I think my career path is in need of a strategic overhaul. The main lesson learned from my latest job search was that the jobs I liked better but was unable to interview for successfully required a very focused skill set in one area while my skills were more diverse without a solid background in any single domain. The biggest reason for that was that I had spend 5 years with the same employer, starting early 2000s, in order to get a green card and they sent me to two relatively unappealing gigs after luring me into the first one, which I did see as a stepping stone and a resume builder. However, I was bound to them after that and couldn't pursue my happiness freely due to immigration constraints.
So currently, the way I would like to grow is to focus on a speciality which will afford me the level of fungibility and portability between different employers and/or clients at a similar degree that plumbers and elecricians have in the field of construction. Some jobs I was in 1-2 years each were "jack of all trades", full stack developer where I had to gain a significant business domain expertise. I want to avoid that in the future by not spending time on situation-specific expertise (e.g. particular work setting specificalities) but focus on being a master of the trade that can be very easily transplanted from one job to the next with a minimal amount of selling myself.
I will also add that I am admittedly a terrible interviewer and I am almost exclusively successful if I am afforded to do coding exercises or to show directly things I have done. I am an INTP type and I am just not very skilled at human interaction. Conversely, I can do anything technical, not just software dev but I have built an entire house alone and taken cars apart and put them together. But I cannot sell anything because I am clueless at human interaction. That has made it very, very difficult for me to interview and convince the interviewer that I can do the job even for jobs that are way below my skill level. Therefore, I am looking to switch into a very specialized, standardized career which sells itself and does not require much communication (my written communication is FAR better than verbal, I am very clumsy at spontaneous interaction).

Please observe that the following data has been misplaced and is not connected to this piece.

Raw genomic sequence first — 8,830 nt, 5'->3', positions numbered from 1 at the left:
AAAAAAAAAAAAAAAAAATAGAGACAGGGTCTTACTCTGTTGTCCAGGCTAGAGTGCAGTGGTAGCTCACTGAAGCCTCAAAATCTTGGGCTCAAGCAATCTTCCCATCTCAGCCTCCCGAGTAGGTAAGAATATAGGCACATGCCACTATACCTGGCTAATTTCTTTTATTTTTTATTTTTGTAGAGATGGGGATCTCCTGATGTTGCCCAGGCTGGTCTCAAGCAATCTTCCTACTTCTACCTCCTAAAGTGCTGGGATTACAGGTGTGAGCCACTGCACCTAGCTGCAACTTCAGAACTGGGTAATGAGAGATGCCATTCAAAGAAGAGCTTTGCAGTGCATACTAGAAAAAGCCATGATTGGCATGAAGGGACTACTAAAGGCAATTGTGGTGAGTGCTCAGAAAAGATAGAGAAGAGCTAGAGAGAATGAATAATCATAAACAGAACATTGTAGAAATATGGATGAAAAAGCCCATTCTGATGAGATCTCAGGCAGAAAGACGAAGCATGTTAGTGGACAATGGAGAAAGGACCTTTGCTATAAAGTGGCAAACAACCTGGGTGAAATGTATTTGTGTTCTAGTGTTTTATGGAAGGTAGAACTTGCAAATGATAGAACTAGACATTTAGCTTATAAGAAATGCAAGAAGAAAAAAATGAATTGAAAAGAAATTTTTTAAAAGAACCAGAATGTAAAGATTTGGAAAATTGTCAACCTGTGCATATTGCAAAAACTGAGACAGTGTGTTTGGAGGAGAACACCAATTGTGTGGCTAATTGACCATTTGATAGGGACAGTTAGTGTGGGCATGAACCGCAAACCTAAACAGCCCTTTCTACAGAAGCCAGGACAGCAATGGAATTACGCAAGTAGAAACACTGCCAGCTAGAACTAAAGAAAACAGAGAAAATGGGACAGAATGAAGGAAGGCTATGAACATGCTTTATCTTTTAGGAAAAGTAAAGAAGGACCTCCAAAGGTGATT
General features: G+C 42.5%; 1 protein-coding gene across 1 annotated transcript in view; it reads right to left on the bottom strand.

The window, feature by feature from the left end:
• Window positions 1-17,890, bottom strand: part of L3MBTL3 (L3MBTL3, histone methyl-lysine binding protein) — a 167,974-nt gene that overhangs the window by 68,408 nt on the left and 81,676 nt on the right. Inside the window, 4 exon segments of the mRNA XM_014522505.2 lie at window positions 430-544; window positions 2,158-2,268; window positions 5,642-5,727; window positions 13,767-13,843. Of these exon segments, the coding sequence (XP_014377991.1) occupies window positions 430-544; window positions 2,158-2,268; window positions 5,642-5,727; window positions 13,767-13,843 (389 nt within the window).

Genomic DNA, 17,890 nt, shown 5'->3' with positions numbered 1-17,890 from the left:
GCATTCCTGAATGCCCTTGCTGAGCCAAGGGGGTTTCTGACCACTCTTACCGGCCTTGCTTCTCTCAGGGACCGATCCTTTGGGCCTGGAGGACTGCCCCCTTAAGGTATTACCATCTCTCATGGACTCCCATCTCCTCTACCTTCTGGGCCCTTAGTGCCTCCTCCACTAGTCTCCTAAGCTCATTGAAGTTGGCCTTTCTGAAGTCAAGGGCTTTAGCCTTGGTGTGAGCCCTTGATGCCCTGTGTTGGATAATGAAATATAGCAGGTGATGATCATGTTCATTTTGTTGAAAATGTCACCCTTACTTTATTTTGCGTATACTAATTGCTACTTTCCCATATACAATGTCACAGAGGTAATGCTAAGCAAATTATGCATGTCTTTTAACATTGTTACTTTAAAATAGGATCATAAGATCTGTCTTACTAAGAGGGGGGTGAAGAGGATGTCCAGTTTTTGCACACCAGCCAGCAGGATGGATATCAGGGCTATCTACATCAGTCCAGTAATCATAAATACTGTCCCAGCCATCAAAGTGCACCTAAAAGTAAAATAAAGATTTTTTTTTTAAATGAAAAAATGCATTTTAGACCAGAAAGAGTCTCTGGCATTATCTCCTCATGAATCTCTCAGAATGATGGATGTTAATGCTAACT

So even though I have been a developer all my life, I am noticing that every new job is more difficult to interview for due to a lack of specialty. I would not mind switching to be a UNIX admin or DBA if a career like that would afford me easy transplanting between clients. I typically don't have trouble keeping a job but I would feel more comfortable if I knew there are five other places where I could work just in case. I have also considered becoming a licensed electrician (in my area make as much $$ as software developers) but the wage is very low during apprenticeship.
Most of what I have been doing is Java with different frameworks and data intensive applications. However, unlike perhaps 10 years ago, enterprise Java is now so diverse that it is impossible to cover it all and I flunk interviews because they ask framework-specific questions.
So, I could isolate two distinct questions out of the above intro:
How do I pick a direction of a very easily portable IT career but also be able to build on top of what I have already and consider my limitations stated above? Are UNIX admin or DBA good choices and are there better ones that perhaps leverage my background in developmemt? I am not opposed to acquiring certifications.
How do I overcome my interhuman handicaps in communication and convince an interviewer to hire me into a job that focuses on a specialty which I don't have already (one of the greatest mysteries for me so far)? I am noticing a trend whereby the best development jobs go to people who are not necessarily the best technically but are good at human interaction and selling themselves.